A crowd of about 50 or so people braved the cold yesterday to experience the latest memorial service for the beloved artist–slash–celebrated-downtown-persona Dash Snow at the East River Amphitheater. Snow, whose exploits and edgy artwork largely photographs, collages, and personal artifacts documenting his wild life earned him many fans, and who was loved by those who knew him for having the “soul of an angel” was found naked in a bathtub in the Lafayette Hotel on July 16, dead of a heroin overdose. He was 27.
The memorial venue itself was a hot conversation topic among the disparate, if at times awkward, crowd shivering in the bleachers of the outdoor amphitheater two blocks south of the Williamsburg Bridge. “This spot right here is legendary,” said fellow downtown legend and hipster tastemaker A-ron. “We used to all just hang out. Like before goin’ to the bars or before we were even allowed to go to the bars we all used to just hang out here with a boom box.”
Onstage was Lizzi Bougatsos, lead singer of Gang Gang Dance. Hovering nearby with a video camera was renowned documentary filmmaker Albert Maysles (Gimme Shelter, Grey Gardens), who said he was doing a “portrait piece” on behalf of Dash’s grandmother Christophe de Menil, a well-known arts philanthropist and heiress to the Schlumberger oil fortune. The De Menil clan and various other dignified silver-haired folk occupied the front rows. His daughter, Secret, and girlfriend, Jade, were off to the side of the stage. Fashion writer Peter Davis pointed out Glenn O’Brien, Chris Bollen, and Vito Schnabel among the larger skateboard-wielding audience. “I don’t know, I’m lookin’ for the energy,” A-ron told us, surveying the bleachers. “You know Dash always wanted a more wild style. It’s very sweet that everybody came out, but it should be more — I’m waiting for the cops to shut it down, you know, make it a little more fun.”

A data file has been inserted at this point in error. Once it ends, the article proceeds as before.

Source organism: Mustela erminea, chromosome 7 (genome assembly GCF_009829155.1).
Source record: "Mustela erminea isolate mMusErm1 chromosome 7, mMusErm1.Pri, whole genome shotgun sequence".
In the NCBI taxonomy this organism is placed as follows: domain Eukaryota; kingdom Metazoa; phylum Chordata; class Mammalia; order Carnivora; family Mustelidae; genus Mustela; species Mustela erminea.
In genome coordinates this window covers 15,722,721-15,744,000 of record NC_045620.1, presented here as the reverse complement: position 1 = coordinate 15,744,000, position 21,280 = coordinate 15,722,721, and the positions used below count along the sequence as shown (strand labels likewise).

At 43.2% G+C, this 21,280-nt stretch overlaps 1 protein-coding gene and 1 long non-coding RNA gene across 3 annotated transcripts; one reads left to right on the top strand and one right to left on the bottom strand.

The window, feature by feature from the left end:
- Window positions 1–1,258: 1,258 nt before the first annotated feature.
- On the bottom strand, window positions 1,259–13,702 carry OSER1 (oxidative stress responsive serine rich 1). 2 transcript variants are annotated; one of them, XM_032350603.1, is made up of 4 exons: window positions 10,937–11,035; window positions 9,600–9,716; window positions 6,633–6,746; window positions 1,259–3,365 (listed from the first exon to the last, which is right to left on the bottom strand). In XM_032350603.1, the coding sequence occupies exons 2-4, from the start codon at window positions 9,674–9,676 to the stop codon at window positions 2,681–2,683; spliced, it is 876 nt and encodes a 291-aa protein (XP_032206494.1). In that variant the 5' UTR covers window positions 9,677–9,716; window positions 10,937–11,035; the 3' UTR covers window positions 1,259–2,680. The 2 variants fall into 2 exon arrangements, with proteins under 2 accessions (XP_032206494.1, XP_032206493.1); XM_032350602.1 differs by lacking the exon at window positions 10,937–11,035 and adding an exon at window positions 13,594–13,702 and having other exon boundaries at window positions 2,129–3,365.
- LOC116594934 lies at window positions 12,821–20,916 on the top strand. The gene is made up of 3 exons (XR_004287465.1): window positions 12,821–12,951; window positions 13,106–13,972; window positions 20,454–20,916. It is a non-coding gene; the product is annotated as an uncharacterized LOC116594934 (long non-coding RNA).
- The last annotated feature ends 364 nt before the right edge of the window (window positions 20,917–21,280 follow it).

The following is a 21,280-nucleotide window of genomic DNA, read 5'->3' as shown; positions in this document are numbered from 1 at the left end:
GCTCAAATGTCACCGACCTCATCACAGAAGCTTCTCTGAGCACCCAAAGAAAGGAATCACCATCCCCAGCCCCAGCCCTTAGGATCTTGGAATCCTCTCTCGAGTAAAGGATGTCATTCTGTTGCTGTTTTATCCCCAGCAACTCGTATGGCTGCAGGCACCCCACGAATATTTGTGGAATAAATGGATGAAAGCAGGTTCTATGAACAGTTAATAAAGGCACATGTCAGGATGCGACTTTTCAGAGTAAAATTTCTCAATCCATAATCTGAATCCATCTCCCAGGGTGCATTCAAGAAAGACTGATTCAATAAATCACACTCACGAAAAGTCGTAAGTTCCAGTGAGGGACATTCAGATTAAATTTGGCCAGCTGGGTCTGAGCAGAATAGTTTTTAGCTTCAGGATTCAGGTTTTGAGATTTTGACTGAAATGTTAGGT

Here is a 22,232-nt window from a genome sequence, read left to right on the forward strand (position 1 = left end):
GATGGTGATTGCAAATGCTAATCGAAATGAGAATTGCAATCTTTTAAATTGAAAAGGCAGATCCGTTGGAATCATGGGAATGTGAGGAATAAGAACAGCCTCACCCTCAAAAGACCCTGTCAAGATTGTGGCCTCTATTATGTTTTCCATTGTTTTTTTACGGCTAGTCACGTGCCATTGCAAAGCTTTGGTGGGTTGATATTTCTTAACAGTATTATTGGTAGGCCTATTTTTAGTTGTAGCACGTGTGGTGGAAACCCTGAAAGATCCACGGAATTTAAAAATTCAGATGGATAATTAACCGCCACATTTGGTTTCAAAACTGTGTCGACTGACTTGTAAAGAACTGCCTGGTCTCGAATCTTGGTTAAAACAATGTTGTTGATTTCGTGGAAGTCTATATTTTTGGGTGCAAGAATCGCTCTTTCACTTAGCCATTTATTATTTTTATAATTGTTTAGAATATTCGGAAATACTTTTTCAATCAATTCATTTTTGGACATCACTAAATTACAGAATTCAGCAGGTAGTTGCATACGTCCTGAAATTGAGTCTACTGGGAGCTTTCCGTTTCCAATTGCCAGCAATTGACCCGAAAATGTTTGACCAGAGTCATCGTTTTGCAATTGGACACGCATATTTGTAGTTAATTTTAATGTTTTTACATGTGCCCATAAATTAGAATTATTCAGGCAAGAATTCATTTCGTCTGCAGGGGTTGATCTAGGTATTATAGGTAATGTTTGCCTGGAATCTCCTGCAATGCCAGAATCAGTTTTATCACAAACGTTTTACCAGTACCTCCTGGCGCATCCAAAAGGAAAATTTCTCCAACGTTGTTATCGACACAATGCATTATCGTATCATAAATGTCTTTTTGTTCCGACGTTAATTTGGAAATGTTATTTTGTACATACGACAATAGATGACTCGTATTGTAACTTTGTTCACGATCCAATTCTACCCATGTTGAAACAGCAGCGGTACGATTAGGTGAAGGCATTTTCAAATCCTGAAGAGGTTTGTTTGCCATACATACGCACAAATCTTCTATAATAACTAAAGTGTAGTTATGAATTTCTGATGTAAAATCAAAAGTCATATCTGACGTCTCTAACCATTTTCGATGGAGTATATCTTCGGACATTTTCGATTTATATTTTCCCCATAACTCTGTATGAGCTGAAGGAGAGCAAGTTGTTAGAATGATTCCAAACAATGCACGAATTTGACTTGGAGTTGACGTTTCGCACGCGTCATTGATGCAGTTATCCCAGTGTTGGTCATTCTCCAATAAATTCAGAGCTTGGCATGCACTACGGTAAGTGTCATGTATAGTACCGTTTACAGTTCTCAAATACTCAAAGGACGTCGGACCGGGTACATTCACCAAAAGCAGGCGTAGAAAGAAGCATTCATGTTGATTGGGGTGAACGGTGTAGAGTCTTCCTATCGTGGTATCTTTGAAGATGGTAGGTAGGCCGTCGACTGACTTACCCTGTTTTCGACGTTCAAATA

Onstage, Christophe de Menil, dressed in black and reading from cards in a French accent, said she will always treasure the story about the time she offered to clean her grandson’s black hat. “‘Oh no,’ he said. ‘I’m trying to weather it, I want seven for a sculpture, and I’m on number five.’” She witnessed the beginnings of perhaps Snow’s greatest adventure: “Four years ago, I saw Dash making many preparations like opening and closing closets, showering, trying various T-shirts on, listening to various songs over and over. And so I knew something’s happening. So I said to him, ‘Listen, I have to leave for Houston at six in the morning. Please let me know you’re okay.’ So sure enough, at 5:30, he called me and he goes, ‘It’s okay.’ And I never asked what he’d been into. But later I learned that he had, with a bunch of friends on walkie-talkies spread around the Brooklyn Bridge, climbed on a ledge of the Brooklyn Bridge and painted his tag and some insults to a local politician.” Her voice began cracking. (Legend has it Dash Snow is one of two people to have successfully tagged the Brooklyn Bridge; the other guy fell to his death on the journey back.)
Both Snow’s friend Dan Colen and his gallerist Javier Perez, who helped organize the memorial, implied that his death had not been an accident, but somehow part of his art. “I respect his decision, and I am coming to understand it somehow,” wrote Perez from Berlin. “I think this is a sentiment that those that knew him well share and can appreciate.”
“It’s really like hard to swallow,” Colen said, “but at the end of the day the fact that Secret exists makes the whole thing such a different experience. I dunno, maybe she won’t be like him, but it seems like a huge, huge piece of him to kind of like get to look at and even get to interact with.”